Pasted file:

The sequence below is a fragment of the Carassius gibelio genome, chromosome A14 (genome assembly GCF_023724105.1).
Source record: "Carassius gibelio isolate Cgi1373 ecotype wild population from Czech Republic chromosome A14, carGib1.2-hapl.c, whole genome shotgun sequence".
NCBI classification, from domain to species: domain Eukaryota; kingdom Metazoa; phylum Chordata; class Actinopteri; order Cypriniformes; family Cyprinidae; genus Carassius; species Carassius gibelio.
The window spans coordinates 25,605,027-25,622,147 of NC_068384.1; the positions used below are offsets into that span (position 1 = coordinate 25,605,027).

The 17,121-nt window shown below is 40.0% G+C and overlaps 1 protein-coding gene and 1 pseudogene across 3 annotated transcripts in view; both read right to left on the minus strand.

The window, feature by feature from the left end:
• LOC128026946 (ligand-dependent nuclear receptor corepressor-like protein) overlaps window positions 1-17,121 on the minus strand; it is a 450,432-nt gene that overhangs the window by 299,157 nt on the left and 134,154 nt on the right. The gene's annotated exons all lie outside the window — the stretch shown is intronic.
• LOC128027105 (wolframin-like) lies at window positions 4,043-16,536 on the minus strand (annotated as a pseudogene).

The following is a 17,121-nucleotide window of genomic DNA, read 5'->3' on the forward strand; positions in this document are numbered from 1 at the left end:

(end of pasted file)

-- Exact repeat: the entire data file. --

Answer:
The sequence below is a fragment of the Carassius gibelio genome, chromosome A14 (genome assembly GCF_023724105.1).
Source record: "Carassius gibelio isolate Cgi1373 ecotype wild population from Czech Republic chromosome A14, carGib1.2-hapl.c, whole genome shotgun sequence".
NCBI classification, from domain to species: domain Eukaryota; kingdom Metazoa; phylum Chordata; class Actinopteri; order Cypriniformes; family Cyprinidae; genus Carassius; species Carassius gibelio.
The window spans coordinates 25,605,027-25,622,147 of NC_068384.1; the positions used below are offsets into that span (position 1 = coordinate 25,605,027).

The 17,121-nt window shown below is 40.0% G+C and overlaps 1 protein-coding gene and 1 pseudogene across 3 annotated transcripts in view; both read right to left on the minus strand.

The window, feature by feature from the left end:
• LOC128026946 (ligand-dependent nuclear receptor corepressor-like protein) overlaps window positions 1-17,121 on the minus strand; it is a 450,432-nt gene that overhangs the window by 299,157 nt on the left and 134,154 nt on the right. The gene's annotated exons all lie outside the window — the stretch shown is intronic.
• LOC128027105 (wolframin-like) lies at window positions 4,043-16,536 on the minus strand (annotated as a pseudogene).

The following is a 17,121-nucleotide window of genomic DNA, read 5'->3' on the forward strand; positions in this document are numbered from 1 at the left end: